Woodridge Village E&R contract

Taylor Gully-Woodridge Village Meeting Scheduled for Dec. 14

The Harris County Flood Control District (HCFCD) has scheduled a community meeting to reveal the results of an engineering study of the Taylor Gully watershed and Woodridge Village, the aborted development that flooded Elm Grove and North Kingwood Forest twice in 2019. The virtual meeting will be on:

  • December 14, 2022
  • 6:30 PM – 7:30 PM

Two Related Efforts

Because Woodridge Village sits at the headwaters of Taylor Gully, the volume of stormwater detention upstream and the amount of conveyance needed downstream are related. More of one could mean less of the other. HCFCD has been working to find the optimum solution, which should be discussed at the meeting.

Areas of Concern Identified by Community Members

Community members previously expressed concerns, including:

  • Bringing stormwater detention capacity on the Woodridge Village site up to Atlas-14 standards.
  • Straightening a Taylor Gully oxbow adjacent to Woodstream Forest where numerous homes flooded.
  • Replacing the old culvert-style bridge on Rustic Elms with an open-span bridge.
Rustic Elms Bridge on Taylor Gully
The Rustic Elms Bridge on Taylor Gully has a twin-culvert design with less conveyance than more open bridges like the one at West Lake Houston Parkway farther downstream in this image. Nearly every home behind this bridge on adjacent streets flooded in 2019.

Hundreds of homes adjacent to Woodridge Village and Taylor Gully flooded twice in 2019 after a developer clearcut approximately 270 acres before building required stormwater detention basins.

The developer then sold the troubled project to HCFCD in March 2021 after building 271 acre feet of stormwater detention capacity – an amount sufficient to meet Montgomery County’s pre-Atlas-14 standards, which were in effect at the time of permitting.

Taylor Gully One of Top Two Priorities in Kingwood Area

The Kingwood-Area Drainage Analysis from October 2020 recommended Taylor Gully as one of the top two priorities for Kingwood. However, HCFCD also recommended the Taylor Gully project be re-analyzed to determine how the use of Woodridge Village for detention could modify the recommended plan.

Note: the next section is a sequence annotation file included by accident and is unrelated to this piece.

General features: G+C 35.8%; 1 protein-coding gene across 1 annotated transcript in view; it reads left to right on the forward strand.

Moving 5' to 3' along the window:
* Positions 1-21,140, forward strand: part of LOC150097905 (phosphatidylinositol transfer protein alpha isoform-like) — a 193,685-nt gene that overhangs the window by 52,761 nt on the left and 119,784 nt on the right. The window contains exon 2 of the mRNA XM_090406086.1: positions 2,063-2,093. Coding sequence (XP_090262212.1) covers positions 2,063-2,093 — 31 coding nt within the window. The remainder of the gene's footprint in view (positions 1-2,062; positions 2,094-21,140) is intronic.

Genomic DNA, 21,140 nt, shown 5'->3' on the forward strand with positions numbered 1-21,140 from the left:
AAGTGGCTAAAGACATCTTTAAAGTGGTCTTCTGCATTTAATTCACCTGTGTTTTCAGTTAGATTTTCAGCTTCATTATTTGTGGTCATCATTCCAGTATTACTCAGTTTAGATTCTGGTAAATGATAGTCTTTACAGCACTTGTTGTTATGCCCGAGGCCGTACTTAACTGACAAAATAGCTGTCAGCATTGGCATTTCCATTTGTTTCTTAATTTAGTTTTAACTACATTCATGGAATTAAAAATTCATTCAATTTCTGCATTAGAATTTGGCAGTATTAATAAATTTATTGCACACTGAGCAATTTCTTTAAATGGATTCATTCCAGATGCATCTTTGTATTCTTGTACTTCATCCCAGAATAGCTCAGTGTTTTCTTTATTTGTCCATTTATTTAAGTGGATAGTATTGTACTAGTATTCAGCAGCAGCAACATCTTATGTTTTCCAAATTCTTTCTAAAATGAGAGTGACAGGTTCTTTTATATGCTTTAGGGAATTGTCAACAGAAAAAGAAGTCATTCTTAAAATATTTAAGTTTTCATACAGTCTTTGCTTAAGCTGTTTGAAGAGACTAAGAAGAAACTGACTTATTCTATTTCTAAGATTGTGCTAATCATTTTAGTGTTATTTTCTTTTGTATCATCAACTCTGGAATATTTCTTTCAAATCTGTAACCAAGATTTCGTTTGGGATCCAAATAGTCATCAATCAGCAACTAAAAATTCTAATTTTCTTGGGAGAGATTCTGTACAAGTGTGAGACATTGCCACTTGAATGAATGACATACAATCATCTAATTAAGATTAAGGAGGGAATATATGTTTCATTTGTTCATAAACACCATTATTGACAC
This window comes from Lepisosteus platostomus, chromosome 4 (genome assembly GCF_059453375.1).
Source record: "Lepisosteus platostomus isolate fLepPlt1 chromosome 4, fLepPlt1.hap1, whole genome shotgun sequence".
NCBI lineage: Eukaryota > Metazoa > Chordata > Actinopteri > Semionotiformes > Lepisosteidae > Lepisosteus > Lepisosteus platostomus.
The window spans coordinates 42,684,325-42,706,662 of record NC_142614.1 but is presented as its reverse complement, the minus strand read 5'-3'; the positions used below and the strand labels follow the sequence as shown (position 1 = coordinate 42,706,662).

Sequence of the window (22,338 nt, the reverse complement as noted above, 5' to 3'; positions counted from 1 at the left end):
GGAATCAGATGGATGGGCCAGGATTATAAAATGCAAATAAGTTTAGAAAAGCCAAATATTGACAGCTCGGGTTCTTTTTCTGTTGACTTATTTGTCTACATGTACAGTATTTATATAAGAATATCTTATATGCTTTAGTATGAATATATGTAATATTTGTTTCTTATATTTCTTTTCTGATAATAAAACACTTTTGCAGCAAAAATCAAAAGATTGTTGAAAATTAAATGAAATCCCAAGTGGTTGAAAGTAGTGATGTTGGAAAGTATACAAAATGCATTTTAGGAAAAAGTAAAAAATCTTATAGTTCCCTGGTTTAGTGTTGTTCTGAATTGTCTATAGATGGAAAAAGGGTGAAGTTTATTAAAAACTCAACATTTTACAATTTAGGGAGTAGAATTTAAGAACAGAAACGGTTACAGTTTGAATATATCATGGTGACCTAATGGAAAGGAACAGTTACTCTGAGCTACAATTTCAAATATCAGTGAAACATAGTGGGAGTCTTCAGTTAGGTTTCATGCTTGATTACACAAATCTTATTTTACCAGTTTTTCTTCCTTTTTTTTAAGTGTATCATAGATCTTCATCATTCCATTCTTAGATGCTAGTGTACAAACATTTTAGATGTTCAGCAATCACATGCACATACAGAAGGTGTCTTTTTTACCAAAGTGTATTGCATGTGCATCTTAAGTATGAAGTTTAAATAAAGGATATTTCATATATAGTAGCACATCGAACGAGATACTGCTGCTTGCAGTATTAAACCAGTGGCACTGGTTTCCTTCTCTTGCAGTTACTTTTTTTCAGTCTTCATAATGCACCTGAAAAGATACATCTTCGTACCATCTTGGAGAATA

Here is the scope of work for the engineering company that worked on the Taylor Gully-Woodridge Village project.

42 More Acre Feet Removed to Date from Woodridge Village

In March 2021, Harris County and the City of Houston purchased the Woodridge Village property. They then started an Excavation and Removal Contract with Sprint Sand and Clay in January 2022 that could ultimately double the volume of stormwater detention on Woodridge Village.

Since February 2022, Sprint Sand & Clay has removed an average of more than 1,700 cubic feet of dirt each week from Woodridge. That’s roughly one acre foot per week. An acre foot equals 1613.33 cubic yards of material.

So, HCFCD has increased detention capacity by almost 42 acre feet since signing the contract with Sprint. That means detention capacity has already increased by about 16 percent, not quite half of what it needs to meet new Atlas-14 requirements.

Stats from HCFCD show cubic feet of dirt removed from Woodridge Village by Sprint Sand & Clay each week since start of E&R contract.

Pictures Showing Woodridge Village Status

Here are some pictures that show the extent of excavation on November 26, 2022.

Looking NE along Harris/Montgomery county line (tree line on right).
Close-up shot of active work area.
Looking S toward Sherwood Trails Village

Excavation and removal contracts give HCFCD a head start on construction of stormwater detention basins. The final dimensions may not be known yet, but HCFCD can make adjustments as it finalizes construction plans.

We should learn more about those on December 14th. Block out the date for the Taylor Gully, Woodridge Village meeting.

Posted by Bob Rehak on 12/2/2022

1921 Days since Hurricane Harvey